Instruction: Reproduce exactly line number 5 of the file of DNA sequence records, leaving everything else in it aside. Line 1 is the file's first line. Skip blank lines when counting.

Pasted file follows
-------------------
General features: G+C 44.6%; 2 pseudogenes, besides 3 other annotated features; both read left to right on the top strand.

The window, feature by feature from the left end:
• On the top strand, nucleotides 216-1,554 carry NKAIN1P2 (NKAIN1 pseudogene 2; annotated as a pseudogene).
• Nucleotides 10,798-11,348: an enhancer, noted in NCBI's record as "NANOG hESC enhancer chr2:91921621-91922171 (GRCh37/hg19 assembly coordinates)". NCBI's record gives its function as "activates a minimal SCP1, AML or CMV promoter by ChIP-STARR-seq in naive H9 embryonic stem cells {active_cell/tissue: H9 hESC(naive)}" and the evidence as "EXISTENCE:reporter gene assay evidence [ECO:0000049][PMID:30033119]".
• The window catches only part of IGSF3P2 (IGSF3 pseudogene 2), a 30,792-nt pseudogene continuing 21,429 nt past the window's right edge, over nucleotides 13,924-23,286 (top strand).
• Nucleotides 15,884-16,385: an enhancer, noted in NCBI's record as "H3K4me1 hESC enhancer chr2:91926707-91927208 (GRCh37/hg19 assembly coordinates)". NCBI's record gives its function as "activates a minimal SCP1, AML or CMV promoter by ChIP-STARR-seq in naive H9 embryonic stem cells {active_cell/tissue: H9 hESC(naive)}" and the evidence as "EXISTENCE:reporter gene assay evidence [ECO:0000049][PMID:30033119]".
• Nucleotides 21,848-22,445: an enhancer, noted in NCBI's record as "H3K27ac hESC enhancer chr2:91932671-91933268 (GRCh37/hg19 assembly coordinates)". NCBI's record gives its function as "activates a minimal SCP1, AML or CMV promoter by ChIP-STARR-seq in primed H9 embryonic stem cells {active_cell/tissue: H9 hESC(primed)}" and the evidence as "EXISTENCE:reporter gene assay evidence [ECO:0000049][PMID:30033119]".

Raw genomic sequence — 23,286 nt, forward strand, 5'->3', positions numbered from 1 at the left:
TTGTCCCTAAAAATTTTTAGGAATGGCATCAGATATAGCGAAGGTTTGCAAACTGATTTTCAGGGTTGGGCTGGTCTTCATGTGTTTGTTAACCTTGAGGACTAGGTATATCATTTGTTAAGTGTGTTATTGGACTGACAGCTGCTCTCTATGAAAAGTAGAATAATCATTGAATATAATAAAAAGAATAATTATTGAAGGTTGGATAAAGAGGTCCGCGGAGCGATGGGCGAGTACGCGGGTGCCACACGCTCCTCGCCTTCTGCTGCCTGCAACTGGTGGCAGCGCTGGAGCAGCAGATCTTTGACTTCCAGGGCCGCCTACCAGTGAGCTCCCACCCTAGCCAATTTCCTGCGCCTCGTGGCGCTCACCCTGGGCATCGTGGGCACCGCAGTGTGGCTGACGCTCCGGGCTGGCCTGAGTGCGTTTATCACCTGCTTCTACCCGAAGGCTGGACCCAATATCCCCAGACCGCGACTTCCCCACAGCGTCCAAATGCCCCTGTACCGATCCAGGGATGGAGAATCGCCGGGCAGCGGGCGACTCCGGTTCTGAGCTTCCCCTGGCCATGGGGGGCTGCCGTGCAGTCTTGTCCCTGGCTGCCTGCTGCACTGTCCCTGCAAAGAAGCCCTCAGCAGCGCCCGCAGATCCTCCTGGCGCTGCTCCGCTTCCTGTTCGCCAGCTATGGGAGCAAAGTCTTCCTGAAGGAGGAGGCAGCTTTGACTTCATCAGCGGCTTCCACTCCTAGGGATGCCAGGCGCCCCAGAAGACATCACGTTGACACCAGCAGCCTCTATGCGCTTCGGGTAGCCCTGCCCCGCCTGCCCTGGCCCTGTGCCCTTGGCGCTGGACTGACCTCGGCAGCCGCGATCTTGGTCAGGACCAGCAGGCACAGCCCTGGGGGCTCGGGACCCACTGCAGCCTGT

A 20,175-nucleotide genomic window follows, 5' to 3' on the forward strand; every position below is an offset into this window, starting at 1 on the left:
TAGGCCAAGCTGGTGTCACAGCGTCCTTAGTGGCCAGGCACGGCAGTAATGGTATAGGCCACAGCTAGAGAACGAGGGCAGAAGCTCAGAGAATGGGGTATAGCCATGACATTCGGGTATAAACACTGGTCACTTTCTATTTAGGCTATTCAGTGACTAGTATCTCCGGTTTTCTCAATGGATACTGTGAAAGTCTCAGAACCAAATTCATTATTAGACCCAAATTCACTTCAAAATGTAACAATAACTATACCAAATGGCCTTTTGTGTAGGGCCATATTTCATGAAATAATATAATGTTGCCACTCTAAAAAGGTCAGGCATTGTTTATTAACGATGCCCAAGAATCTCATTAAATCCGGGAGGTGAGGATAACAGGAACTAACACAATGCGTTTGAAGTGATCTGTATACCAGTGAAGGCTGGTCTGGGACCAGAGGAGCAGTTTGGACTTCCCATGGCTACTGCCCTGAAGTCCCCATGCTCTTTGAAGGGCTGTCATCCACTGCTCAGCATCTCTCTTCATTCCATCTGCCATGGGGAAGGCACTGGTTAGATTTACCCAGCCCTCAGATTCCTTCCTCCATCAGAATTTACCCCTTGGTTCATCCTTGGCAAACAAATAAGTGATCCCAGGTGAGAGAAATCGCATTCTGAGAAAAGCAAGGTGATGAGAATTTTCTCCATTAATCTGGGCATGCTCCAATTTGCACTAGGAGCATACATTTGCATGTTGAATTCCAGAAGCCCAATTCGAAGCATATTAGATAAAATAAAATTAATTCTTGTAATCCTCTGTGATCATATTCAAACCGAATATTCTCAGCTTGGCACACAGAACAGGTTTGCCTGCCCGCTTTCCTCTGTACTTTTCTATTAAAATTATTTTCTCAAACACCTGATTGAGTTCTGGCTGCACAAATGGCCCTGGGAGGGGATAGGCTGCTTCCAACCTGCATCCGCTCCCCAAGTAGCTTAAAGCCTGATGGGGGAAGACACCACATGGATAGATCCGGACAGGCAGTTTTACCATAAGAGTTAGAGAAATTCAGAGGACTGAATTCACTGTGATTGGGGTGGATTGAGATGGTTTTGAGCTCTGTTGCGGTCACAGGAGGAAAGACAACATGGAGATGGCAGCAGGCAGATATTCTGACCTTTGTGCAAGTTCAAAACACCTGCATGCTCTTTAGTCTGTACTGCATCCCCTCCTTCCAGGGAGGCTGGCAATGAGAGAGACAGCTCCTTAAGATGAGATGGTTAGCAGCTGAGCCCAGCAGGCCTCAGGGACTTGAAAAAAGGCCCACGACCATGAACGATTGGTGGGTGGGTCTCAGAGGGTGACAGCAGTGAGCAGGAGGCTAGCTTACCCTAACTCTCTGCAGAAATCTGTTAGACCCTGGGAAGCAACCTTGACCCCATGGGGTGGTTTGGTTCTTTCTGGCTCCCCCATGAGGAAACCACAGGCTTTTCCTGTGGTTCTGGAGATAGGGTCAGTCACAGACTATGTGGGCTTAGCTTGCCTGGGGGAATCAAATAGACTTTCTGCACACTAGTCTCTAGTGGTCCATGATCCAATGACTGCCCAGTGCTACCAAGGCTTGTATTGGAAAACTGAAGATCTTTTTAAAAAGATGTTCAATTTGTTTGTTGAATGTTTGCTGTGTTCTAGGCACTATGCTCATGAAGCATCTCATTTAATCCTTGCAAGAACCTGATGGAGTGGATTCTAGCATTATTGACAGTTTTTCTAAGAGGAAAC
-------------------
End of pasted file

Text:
• The window catches only part of IGSF3P2 (IGSF3 pseudogene 2), a 30,792-nt pseudogene continuing 21,429 nt past the window's right edge, over nucleotides 13,924-23,286 (top strand).